This has been my experience as well, which is particularly stark given my past as an Apple Store drone and reputation as an Apple evangelist (a well-earned one). But I can’t say with a straight face anymore that Apple’s software is “more intuitive” or that things work “almost seamlessly,” which I used to feel wholeheartedly. I still think that, generally, an iPhone is a better purchase for normals than an Android phone, but I no longer feel confident that the ease of use of Apple’s software and services is a selling point.

But Arment’s assertion begs a question asked by John Gruber, who also has an answer:

If they’ve “lost the functional high ground”, who did they lose it to? I say no one.

And I have a different possible answer: Google. And I’m not talking about Android.

What is more intuitive, more familiar, to the general user than a web browser? The basic tenets of how a web browser works haven’t changed in 20 years. People know how to get their email, browse and share photos, and even do their office work in a web browser. And as time passes, more and more big processes and services are moving from standalone apps to the web. Major apps like Office and Photoshop now have near-fully-fuctioning web versions (while Apple’s web versions of its apps are stunted).

So if a consumer is looking for a hardware/software/service ecosystem that “just works,” the answer might be (and if not today, probably very soon) Chromebooks. I don’t have a lot of first-hand experience using one, but Chrome OS is more or less a web-browser-as-operating-system, where Google and other companies’ cloud services take care of all the storage and synchronization tasks, with little to no effort on the part of the user. Google’s services certainly aren’t foolproof or immune from failure, but they’re reliable enough that one never presumes there will be a problem. With Apple stuff of late, one goes in slightly flinching over what might not work.

And while I don’t include Android here, it can’t be denied that Android’s interconnectedness with Chrome OS gives Android a huge “it just works” leg up on iOS/OS X. Android’s problem is that it’s still too fiddly; too much customization is demanded from a general user. But that’s improving all the time. The back end synchronization is, in my experience, flawless.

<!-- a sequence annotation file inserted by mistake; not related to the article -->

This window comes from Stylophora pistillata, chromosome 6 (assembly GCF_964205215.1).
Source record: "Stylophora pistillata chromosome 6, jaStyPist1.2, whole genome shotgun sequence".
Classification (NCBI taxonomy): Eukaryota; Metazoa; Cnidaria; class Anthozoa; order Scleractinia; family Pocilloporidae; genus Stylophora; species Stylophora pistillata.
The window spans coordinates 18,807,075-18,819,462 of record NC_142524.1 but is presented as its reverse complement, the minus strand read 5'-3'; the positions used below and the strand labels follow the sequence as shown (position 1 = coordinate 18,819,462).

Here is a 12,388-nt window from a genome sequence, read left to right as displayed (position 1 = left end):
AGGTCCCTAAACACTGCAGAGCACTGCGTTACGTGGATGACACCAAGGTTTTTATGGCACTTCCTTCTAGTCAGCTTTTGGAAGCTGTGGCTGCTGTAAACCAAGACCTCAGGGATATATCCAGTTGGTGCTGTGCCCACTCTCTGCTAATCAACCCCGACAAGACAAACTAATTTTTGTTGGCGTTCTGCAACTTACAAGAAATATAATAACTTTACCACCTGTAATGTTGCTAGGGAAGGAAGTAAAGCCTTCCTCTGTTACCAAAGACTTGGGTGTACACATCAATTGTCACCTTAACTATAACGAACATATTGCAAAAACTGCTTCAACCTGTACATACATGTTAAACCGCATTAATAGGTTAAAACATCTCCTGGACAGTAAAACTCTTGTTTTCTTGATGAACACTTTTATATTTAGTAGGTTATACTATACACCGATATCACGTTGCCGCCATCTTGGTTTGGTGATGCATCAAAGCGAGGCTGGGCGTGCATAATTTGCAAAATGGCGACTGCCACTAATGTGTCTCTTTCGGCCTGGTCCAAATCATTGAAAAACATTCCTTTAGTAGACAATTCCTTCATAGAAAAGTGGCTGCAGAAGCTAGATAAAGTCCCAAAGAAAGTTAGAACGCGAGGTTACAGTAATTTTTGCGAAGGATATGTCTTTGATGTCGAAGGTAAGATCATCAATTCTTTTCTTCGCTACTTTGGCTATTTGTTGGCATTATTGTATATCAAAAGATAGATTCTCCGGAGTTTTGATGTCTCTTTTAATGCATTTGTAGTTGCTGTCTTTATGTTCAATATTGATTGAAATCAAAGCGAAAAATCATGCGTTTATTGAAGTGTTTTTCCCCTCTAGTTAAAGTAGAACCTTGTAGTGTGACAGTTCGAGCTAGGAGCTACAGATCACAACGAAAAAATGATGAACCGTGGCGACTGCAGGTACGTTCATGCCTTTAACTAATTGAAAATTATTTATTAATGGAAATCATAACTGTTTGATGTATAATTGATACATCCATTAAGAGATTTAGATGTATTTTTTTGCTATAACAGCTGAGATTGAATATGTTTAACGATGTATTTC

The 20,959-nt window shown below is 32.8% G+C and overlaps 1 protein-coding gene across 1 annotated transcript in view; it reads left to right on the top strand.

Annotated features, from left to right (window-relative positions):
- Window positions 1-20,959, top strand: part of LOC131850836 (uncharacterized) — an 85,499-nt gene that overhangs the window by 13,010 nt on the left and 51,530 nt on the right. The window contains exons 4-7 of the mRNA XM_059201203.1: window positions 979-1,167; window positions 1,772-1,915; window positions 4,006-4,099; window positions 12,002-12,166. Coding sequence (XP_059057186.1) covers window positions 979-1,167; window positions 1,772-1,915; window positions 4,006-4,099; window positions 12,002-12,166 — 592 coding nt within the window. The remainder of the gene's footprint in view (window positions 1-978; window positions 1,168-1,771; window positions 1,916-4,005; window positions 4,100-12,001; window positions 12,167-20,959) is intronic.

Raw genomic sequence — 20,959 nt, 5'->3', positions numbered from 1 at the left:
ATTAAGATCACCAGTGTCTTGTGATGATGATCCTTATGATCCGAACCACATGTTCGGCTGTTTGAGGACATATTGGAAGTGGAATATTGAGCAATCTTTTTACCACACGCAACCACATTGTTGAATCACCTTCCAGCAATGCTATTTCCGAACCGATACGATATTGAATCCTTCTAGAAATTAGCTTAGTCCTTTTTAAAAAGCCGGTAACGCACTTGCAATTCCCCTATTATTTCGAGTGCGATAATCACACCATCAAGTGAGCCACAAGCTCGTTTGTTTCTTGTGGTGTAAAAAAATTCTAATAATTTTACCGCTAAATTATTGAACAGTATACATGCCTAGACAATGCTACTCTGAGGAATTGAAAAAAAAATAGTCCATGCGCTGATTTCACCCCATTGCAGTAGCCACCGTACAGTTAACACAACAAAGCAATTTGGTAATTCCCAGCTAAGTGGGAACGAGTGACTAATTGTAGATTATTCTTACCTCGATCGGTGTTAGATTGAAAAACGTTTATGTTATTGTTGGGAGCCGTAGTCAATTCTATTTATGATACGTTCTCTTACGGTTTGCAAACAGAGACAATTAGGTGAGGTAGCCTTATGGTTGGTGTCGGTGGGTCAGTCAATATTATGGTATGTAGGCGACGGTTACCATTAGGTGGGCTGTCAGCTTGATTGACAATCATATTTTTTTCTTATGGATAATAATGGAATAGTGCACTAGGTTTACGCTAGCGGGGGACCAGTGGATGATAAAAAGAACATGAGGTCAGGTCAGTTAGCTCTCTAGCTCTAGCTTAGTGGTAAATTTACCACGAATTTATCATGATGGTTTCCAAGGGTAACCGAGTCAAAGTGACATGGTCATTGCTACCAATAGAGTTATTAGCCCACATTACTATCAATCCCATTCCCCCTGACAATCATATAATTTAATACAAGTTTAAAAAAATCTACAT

In a recent piece at The Next Web, Wojtek Borowicz writes about the future of interfaces for our digital lives, beyond point-and-click and tap-and-swipe, and beyond icons and folders. He prophesies, “The interface of tomorrow will be dominated by cards, notifications and natural language communication.”

He elaborates:

To execute this vision, apps and platforms need to leverage intelligence and understand context of the user. The easy part is harvesting all kinds of data we’re providing computer systems with. The hard thing? Structuring this data, making sense of it, and turning it into features that go beyond pushing actionable notifications to the lock screen. The key is tailoring the experience for needs of the particular user. It requires knowledge about users almost on the level of intimacy.

No one is better positioned to do that than Google, whose Google Now and general context awareness is infused into every aspect of its services, while Siri lags behind as a useful but frustratingly limited bonus to owning an iOS device. Whatever happens after the web browser (the current and immediate-future “it just works”), Google alone has the underlying foundation of data and infrastructure to make real the next paradigm. That doesn’t mean they will, but they probably can. Apple could, but it would need to change some core aspects of its philosophy on matters such as privacy, openness to third parties, and perhaps complexity, at least in the short term.

And right now, they don’t seem to have the wherewithal to execute on the current paradigm, so a sea change is quite a ways off.



* For my part, it’s less about the problems with OS X, and more with the marquee Apple apps that run on it. Garageband, iMovie, iPhoto, and the iWork suite have all gotten worse, probably starting their decline around 2008. Just this week on the podcast The Rebound, the fellows get themselves on a track of fondly remembering the way iMovie ’06 worked (and I agree, it was excellent), and how the thinking behind the current generation of apps is mostly incomprehensible.